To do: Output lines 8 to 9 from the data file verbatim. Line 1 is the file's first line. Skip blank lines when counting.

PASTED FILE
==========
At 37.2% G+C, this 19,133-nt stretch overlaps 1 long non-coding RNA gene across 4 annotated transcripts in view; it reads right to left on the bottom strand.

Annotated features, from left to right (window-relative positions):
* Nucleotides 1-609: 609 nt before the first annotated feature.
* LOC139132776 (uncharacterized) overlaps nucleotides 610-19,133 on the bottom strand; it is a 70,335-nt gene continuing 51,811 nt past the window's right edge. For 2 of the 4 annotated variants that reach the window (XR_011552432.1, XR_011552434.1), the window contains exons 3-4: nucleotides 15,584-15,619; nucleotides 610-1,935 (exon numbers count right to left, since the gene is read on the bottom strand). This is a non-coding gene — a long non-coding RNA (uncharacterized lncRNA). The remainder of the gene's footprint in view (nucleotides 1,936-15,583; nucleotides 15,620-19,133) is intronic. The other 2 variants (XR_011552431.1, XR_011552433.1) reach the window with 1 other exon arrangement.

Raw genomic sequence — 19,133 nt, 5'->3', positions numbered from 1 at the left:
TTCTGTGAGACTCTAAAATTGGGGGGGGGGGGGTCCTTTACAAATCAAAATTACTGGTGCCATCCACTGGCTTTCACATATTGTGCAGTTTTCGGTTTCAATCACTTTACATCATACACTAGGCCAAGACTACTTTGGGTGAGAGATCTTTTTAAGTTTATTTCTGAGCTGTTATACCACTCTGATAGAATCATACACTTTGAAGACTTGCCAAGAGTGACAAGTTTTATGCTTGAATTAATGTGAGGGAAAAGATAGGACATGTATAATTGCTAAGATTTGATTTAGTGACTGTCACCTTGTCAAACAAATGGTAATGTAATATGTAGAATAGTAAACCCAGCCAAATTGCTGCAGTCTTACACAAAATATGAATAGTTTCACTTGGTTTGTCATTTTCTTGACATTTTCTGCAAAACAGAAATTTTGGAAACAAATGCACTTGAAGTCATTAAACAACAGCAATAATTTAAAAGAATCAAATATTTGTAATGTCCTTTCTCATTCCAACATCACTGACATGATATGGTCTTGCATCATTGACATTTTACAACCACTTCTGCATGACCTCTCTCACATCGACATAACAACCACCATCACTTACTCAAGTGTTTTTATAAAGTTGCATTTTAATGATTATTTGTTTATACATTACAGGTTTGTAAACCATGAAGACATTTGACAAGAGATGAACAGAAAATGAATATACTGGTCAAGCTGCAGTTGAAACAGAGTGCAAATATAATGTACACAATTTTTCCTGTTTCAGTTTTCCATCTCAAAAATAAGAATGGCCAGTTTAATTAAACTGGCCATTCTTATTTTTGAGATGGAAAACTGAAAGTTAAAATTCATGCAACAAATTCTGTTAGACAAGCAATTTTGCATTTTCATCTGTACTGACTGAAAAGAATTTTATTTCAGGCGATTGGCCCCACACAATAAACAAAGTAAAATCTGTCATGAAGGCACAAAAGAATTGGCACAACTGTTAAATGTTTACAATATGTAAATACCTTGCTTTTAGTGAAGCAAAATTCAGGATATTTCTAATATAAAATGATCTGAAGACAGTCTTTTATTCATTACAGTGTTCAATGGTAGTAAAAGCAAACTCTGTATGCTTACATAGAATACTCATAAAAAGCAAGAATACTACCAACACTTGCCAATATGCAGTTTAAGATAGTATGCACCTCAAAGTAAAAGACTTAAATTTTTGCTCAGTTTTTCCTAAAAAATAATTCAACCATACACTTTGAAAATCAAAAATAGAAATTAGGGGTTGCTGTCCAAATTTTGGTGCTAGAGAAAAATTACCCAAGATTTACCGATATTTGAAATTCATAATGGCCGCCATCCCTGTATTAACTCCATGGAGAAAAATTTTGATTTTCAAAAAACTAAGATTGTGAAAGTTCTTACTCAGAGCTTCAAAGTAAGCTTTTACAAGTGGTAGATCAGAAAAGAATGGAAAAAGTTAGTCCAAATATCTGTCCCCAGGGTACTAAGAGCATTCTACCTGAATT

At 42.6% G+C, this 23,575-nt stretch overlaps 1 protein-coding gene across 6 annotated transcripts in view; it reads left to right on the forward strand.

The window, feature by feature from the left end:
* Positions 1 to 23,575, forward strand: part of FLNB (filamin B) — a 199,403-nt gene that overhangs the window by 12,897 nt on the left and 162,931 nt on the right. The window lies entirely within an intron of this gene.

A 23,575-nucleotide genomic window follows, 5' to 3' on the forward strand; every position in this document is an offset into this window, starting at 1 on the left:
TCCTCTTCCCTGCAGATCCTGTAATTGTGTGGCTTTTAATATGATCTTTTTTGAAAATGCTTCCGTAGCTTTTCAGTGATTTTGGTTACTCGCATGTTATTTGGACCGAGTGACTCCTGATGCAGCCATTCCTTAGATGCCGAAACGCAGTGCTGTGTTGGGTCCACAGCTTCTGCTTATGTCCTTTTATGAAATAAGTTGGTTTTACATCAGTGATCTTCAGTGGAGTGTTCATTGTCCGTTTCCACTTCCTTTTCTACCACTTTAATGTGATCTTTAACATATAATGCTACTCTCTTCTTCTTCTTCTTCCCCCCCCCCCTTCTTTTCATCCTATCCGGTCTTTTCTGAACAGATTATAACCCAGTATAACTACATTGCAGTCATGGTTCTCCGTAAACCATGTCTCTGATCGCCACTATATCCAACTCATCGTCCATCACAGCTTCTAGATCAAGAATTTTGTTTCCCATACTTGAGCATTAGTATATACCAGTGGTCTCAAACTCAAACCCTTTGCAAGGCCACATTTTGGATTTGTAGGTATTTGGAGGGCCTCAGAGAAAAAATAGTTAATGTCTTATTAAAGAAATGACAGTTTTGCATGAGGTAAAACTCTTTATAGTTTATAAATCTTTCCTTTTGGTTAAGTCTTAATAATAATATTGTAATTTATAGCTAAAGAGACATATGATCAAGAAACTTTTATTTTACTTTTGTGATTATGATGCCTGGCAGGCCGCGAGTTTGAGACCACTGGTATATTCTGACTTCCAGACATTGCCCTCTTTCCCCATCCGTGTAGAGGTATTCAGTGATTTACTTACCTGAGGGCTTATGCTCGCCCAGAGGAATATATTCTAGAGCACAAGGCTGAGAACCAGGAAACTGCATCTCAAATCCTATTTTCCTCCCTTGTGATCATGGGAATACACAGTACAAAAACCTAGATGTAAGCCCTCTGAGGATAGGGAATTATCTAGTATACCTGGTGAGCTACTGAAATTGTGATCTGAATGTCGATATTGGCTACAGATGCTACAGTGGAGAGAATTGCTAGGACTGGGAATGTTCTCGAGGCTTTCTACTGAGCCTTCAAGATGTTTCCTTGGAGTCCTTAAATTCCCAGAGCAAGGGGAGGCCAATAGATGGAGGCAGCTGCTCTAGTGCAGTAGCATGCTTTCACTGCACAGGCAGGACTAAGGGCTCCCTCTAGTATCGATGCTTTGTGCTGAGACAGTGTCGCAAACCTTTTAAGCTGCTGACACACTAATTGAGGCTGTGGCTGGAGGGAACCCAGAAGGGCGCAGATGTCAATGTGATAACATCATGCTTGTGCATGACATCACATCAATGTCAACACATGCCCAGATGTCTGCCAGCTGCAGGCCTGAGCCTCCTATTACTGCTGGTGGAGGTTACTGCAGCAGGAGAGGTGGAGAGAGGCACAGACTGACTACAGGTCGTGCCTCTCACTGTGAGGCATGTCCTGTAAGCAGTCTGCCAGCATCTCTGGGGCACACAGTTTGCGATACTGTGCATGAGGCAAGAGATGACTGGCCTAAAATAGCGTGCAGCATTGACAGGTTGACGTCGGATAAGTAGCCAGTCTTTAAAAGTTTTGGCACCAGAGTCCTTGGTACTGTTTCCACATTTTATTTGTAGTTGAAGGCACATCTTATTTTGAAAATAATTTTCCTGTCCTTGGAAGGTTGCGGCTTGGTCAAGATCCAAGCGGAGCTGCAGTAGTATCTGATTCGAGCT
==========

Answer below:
The window, feature by feature from the left end:
* Positions 1 to 23,575, forward strand: part of FLNB (filamin B) — a 199,403-nt gene that overhangs the window by 12,897 nt on the left and 162,931 nt on the right. The window lies entirely within an intron of this gene.